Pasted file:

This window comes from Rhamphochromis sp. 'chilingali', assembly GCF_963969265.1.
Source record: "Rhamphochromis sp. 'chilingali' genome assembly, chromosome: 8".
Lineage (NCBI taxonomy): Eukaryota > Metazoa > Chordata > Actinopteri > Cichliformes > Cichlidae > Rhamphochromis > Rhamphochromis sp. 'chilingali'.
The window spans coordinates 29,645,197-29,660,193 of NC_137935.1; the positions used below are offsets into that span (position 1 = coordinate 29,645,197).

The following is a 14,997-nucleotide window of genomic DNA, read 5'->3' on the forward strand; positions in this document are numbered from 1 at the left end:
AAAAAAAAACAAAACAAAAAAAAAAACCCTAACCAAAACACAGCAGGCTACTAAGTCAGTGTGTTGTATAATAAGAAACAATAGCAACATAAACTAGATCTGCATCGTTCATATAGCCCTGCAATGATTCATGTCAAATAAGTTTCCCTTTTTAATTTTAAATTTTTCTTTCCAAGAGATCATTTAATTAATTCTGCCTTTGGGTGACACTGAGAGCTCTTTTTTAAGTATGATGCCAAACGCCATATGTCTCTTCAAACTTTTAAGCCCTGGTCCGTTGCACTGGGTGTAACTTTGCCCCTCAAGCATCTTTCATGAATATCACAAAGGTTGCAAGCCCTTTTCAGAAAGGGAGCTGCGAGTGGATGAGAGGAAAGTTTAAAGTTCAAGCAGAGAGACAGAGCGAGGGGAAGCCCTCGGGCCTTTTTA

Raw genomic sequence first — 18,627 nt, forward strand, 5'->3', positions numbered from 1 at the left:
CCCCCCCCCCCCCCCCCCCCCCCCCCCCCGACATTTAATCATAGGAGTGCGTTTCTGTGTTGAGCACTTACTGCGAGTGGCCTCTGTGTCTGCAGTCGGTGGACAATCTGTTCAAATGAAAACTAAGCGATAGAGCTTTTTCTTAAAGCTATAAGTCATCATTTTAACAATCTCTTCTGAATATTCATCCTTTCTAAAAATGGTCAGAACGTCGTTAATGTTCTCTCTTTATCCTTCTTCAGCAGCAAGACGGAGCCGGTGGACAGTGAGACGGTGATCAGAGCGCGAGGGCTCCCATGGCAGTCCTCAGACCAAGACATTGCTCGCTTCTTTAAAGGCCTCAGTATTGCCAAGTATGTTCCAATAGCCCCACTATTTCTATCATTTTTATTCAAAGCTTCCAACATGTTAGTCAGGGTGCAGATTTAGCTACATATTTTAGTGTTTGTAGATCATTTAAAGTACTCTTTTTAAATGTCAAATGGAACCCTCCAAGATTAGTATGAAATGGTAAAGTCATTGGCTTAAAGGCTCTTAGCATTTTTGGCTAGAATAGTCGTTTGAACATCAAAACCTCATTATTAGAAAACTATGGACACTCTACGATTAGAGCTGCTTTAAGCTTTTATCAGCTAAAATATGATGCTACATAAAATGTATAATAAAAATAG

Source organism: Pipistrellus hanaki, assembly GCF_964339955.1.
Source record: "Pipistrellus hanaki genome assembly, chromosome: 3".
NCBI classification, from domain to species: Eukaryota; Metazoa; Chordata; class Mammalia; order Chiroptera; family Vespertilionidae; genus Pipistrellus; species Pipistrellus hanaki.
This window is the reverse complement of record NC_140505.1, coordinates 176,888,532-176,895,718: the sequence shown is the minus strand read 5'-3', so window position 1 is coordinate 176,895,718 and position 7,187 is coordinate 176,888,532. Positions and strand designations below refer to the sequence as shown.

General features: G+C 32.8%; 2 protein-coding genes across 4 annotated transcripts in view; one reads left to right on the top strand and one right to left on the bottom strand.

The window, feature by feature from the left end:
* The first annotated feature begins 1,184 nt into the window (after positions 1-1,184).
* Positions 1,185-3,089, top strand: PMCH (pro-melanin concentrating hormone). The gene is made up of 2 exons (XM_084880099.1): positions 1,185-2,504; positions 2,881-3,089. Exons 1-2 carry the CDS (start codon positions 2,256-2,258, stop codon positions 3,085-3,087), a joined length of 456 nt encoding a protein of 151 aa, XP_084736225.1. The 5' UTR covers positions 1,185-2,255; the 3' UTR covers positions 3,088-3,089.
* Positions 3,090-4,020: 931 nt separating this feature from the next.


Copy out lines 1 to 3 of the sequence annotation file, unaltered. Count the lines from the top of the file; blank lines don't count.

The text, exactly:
This window comes from Rhamphochromis sp. 'chilingali', assembly GCF_963969265.1.
Source record: "Rhamphochromis sp. 'chilingali' genome assembly, chromosome: 8".
Lineage (NCBI taxonomy): Eukaryota > Metazoa > Chordata > Actinopteri > Cichliformes > Cichlidae > Rhamphochromis > Rhamphochromis sp. 'chilingali'.